Political News You Can Actually Use

Now this is what I'm talking about. Andy "Don't Call Me Andrew" Sullivan at Reuters actually digs into a candidate's stated policy goals and proposed actions, and looks at what would happen to the U.S. should Paul get elected. It's strange to be so excited at seeing what really should be the job, and Sullivan does have to frame the story within the horse-race format that the other 99% of political news stories use in election years. And all the information Sullivan presents isn't really arcane; it didn't require ProPublica-style investigation, and many of us already knew various pieces of Paul's whacky notions. (Let's leave aside the question of whether voters will and/or should make their choices based on such policy positions or horse-race data, and the chicken-and-egg of whether that's an effect or cause of the 99% horse-race coverage.)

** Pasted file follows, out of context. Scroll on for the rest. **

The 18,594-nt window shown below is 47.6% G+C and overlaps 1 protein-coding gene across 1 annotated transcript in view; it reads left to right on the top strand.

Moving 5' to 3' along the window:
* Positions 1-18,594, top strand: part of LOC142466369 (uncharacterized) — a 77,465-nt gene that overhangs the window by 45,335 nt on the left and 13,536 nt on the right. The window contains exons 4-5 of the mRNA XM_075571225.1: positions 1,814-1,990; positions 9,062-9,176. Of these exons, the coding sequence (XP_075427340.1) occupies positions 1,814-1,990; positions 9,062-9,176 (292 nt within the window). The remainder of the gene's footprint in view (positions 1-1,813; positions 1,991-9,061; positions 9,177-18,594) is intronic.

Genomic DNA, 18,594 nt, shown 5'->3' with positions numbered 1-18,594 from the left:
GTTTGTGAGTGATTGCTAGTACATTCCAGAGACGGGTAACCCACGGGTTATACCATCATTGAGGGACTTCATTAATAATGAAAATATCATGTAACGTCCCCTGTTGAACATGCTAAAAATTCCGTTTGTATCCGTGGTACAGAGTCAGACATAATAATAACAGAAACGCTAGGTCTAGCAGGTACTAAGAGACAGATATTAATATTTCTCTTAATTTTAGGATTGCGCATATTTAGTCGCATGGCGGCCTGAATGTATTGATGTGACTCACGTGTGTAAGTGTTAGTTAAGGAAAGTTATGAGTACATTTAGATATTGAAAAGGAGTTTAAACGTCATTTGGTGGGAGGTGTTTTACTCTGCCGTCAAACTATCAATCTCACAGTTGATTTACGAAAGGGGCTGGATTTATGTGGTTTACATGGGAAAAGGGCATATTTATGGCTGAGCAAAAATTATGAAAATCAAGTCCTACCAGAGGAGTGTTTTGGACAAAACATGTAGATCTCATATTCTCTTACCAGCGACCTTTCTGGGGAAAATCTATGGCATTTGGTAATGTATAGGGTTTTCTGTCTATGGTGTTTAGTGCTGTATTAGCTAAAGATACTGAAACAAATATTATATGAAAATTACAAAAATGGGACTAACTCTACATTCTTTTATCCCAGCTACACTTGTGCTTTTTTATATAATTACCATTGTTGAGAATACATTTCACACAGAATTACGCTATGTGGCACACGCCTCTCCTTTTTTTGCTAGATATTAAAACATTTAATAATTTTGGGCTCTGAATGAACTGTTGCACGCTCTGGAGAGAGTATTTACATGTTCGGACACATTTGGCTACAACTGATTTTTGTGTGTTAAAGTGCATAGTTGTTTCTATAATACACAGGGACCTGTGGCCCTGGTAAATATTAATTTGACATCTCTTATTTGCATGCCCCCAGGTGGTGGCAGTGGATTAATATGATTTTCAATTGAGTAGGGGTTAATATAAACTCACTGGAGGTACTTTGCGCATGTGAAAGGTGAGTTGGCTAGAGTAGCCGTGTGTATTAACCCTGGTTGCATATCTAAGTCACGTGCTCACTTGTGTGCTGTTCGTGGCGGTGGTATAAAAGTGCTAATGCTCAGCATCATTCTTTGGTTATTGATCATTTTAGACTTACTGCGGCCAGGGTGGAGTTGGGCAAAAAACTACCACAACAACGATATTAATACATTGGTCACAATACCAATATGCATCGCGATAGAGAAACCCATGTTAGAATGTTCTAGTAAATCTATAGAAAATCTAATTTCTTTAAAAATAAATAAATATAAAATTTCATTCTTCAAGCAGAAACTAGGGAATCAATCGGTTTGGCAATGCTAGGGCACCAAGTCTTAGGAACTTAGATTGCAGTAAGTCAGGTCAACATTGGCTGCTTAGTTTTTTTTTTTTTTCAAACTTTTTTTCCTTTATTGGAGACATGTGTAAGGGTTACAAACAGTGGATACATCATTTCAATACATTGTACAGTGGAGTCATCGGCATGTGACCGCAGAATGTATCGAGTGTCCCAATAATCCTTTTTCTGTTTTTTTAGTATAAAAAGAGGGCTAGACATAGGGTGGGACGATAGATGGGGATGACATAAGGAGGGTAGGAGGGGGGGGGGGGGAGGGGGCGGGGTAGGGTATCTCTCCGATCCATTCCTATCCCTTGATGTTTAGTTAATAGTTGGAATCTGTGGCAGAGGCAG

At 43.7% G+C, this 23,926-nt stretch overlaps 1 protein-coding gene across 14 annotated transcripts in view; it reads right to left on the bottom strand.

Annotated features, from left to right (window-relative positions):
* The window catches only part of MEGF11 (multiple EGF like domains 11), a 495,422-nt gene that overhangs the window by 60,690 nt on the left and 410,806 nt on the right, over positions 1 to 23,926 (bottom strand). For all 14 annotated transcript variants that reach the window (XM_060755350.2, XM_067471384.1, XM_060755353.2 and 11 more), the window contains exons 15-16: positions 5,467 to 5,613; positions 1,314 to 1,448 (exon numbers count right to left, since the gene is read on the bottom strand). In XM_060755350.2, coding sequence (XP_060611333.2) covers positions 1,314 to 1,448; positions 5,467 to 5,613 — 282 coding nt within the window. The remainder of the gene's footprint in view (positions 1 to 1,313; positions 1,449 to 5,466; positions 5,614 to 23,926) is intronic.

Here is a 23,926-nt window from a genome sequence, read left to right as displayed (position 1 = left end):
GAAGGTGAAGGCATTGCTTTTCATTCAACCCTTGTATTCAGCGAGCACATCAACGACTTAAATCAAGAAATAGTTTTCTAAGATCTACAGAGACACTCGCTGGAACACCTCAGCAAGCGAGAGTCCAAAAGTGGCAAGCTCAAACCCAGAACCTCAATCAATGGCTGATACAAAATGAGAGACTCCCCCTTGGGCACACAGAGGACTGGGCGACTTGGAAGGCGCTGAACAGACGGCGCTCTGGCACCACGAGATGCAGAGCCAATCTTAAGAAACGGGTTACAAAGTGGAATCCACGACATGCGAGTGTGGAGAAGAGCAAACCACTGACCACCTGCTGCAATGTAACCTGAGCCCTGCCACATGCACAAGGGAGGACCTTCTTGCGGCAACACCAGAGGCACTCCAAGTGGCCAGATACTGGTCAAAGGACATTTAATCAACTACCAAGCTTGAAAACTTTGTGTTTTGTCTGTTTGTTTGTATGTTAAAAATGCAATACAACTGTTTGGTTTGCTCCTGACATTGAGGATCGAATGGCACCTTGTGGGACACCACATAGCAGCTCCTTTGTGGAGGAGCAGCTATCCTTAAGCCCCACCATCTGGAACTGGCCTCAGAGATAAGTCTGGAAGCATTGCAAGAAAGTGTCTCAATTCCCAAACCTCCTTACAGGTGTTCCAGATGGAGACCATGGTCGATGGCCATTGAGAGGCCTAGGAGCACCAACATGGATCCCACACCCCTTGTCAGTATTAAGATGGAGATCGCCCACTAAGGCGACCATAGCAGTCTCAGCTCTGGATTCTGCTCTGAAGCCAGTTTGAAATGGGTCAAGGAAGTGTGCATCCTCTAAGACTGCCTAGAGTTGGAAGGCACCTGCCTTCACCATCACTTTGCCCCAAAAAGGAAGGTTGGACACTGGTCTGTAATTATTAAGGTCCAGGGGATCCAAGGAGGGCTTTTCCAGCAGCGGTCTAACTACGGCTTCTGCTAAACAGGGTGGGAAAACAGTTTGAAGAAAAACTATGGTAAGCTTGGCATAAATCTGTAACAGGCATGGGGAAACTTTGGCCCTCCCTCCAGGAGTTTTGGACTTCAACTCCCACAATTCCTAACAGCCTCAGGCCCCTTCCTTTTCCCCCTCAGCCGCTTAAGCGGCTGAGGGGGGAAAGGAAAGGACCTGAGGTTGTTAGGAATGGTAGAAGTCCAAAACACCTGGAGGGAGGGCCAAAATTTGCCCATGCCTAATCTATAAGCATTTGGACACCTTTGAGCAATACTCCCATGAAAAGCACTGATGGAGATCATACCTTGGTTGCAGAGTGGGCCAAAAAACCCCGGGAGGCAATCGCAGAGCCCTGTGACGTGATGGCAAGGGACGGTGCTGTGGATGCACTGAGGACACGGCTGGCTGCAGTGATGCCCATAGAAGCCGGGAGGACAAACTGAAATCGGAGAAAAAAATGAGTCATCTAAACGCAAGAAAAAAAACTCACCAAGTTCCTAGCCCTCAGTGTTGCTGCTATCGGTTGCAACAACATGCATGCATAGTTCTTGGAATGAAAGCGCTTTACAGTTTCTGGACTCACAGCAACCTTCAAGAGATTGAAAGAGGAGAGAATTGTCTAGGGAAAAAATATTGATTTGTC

But let's applaud even this collect-and-overview piece. Where are the accompanying reviews of the stated policy plans for all the other candidates? I bet each and every one has at least one "can you believe this?" stated position.